Origin: Dublin (Ireland)
Type: Single Malt Irish Whiskey
Ageing casks: Ex-Bourbon
Additional coloring: Yes
Owner: Beam Suntory
Average price: € 80.00
Official website: www.connemarawhiskey.com
Less well known than its counterpart without an age statement, this bottling is the second in the small fixed portfolio that Cooley has dedicated to this label, accompanied by the cask strength version.
Doubly distilled, unlike the usual triple distillation of Irish tradition, presented (unfortunately) at the minimum alcoholic strength and without precise indications on the casks used (which can be presumed to be ex-Bourbon), Connemara was the first peated whiskey from the green island, a version now realized by several other distilleries.
The nose has a chemical smokiness, of burnt plastic, which may have its admirers but for me isn’t a very good start. The profile is very vegetal and herbaceous, with cucumbers, cut (and a little burnt) grass and boiled turnips, joined by less energetic notes of honey, lemon and almonds. Camphor. You cannot say it lacks originality.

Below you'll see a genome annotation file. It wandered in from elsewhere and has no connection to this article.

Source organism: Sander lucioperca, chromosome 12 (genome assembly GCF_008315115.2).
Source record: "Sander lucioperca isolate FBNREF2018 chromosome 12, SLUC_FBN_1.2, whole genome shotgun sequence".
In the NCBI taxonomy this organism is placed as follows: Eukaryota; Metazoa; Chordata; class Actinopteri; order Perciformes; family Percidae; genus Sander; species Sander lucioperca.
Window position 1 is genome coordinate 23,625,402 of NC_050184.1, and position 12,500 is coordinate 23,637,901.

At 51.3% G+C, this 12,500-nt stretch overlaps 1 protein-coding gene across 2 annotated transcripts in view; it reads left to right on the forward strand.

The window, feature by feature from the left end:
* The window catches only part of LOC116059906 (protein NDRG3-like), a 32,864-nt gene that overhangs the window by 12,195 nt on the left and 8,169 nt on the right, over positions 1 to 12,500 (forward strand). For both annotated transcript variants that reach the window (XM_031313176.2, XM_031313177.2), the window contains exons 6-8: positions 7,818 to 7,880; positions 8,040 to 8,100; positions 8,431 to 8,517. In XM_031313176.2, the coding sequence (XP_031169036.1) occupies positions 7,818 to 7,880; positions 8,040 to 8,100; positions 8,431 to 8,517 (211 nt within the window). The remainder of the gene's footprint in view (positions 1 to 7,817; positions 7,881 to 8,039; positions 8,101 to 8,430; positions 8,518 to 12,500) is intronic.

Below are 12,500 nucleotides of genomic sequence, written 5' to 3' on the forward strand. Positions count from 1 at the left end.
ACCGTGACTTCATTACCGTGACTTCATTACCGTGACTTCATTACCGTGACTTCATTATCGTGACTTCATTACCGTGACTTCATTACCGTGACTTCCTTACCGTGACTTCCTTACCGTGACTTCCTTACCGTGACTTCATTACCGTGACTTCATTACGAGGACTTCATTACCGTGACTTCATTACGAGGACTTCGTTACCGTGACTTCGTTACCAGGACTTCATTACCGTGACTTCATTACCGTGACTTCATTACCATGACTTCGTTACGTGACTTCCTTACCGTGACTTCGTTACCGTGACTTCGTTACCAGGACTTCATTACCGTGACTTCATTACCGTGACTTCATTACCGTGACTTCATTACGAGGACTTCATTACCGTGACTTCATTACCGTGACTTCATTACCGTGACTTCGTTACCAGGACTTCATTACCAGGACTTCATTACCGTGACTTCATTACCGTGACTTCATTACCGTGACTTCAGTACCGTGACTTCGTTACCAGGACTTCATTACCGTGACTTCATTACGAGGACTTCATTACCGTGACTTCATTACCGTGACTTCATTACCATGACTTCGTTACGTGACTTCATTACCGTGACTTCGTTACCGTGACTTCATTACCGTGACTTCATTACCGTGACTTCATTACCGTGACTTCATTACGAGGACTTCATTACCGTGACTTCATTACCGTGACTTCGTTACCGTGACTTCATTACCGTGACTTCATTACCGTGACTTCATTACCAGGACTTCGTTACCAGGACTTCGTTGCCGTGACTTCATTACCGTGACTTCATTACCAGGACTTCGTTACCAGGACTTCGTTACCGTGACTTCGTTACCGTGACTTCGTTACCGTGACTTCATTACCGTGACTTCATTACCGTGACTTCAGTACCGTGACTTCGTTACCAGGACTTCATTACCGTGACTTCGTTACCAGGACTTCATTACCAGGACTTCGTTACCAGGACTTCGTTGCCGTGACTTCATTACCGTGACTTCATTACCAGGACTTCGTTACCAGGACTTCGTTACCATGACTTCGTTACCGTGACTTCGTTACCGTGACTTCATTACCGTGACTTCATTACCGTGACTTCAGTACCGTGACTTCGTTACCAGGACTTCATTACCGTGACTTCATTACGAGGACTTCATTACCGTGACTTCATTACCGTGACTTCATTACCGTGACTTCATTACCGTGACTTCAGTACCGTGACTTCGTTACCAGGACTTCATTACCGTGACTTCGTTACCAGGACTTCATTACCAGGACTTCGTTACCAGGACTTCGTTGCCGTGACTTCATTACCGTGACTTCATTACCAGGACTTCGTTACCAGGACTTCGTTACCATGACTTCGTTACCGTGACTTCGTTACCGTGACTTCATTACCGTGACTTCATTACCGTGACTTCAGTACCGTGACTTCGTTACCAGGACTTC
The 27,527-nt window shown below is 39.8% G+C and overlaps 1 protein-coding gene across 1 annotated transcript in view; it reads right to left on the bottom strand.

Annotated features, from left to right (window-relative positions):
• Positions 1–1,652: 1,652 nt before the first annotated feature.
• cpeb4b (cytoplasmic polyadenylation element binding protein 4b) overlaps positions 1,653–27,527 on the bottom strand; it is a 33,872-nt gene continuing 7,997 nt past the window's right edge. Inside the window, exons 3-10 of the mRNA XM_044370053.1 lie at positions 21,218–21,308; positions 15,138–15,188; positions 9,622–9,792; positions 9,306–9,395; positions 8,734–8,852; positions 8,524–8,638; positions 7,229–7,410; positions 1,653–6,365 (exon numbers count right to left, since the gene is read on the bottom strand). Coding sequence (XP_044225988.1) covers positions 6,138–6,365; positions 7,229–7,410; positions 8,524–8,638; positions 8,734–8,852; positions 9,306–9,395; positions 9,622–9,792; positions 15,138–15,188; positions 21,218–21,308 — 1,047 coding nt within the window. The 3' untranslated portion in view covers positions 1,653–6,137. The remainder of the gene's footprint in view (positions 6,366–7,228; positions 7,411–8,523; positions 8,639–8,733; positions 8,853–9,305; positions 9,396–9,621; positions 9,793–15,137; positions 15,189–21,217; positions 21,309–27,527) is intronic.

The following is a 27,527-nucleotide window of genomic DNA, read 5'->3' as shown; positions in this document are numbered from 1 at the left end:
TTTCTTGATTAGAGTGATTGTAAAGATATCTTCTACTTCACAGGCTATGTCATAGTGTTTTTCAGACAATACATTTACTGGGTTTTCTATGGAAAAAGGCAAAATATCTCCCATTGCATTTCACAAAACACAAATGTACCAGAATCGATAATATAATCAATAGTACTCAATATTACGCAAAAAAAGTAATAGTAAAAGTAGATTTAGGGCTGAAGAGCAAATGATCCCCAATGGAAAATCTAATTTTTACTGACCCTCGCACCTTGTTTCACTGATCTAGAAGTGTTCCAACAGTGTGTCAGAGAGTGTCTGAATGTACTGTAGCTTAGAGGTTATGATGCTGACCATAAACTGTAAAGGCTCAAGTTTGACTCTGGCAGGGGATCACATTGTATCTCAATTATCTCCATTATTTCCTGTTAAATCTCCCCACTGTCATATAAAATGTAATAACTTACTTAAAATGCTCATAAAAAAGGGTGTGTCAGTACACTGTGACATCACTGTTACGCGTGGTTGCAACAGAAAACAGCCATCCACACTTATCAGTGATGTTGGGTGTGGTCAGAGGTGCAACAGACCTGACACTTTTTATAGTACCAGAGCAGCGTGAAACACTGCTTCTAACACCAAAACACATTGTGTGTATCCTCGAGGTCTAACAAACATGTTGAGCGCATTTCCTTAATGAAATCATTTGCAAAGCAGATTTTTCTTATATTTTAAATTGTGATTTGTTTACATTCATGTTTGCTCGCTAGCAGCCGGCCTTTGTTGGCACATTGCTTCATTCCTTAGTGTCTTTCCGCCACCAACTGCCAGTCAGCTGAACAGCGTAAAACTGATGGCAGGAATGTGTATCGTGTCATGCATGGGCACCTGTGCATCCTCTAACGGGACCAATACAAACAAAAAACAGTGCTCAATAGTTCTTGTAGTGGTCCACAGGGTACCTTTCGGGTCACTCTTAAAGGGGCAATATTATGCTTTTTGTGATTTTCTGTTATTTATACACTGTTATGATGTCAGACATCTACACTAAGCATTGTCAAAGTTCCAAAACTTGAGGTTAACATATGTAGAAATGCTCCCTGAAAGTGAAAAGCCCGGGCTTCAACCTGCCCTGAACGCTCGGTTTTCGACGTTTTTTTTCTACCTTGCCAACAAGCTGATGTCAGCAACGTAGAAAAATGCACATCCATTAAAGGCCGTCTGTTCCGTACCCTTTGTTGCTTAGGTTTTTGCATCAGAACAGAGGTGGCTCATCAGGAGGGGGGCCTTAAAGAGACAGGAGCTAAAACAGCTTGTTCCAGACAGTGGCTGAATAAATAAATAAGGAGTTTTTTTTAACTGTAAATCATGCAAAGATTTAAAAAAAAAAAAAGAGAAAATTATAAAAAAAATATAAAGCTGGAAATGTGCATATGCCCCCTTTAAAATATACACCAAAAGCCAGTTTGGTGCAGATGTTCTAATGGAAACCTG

Slim but not too much, in the mouth it re-proposes vegetable peat in a less artificial and more accepting guise, where toasted malt, fruit (cooked apple, pear, pineapple), cinnamon, vanilla, orange peel, lemon drop and almonds emerge. Sprinkle of black pepper and an impression of liquorice. On the length, the smoke becomes acrid and chemical again.
The finish isn’t very long, herbaceous and dry, of ash, apple, almonds, cinnamon, lemon.
It would be unfair to make comparisons with Islay peat, it’s a whiskey that shows its own personality even if with rather ‘industrial’ traits, with those slightly off-centre notes that disturb its balance, which in a whiskey with such low alcohol content is a serious sin. It has some curious aspects, and certainly has its admirers, but for me it’s on the one hand too thin, on the other hand too unbalanced to make me want another sip.
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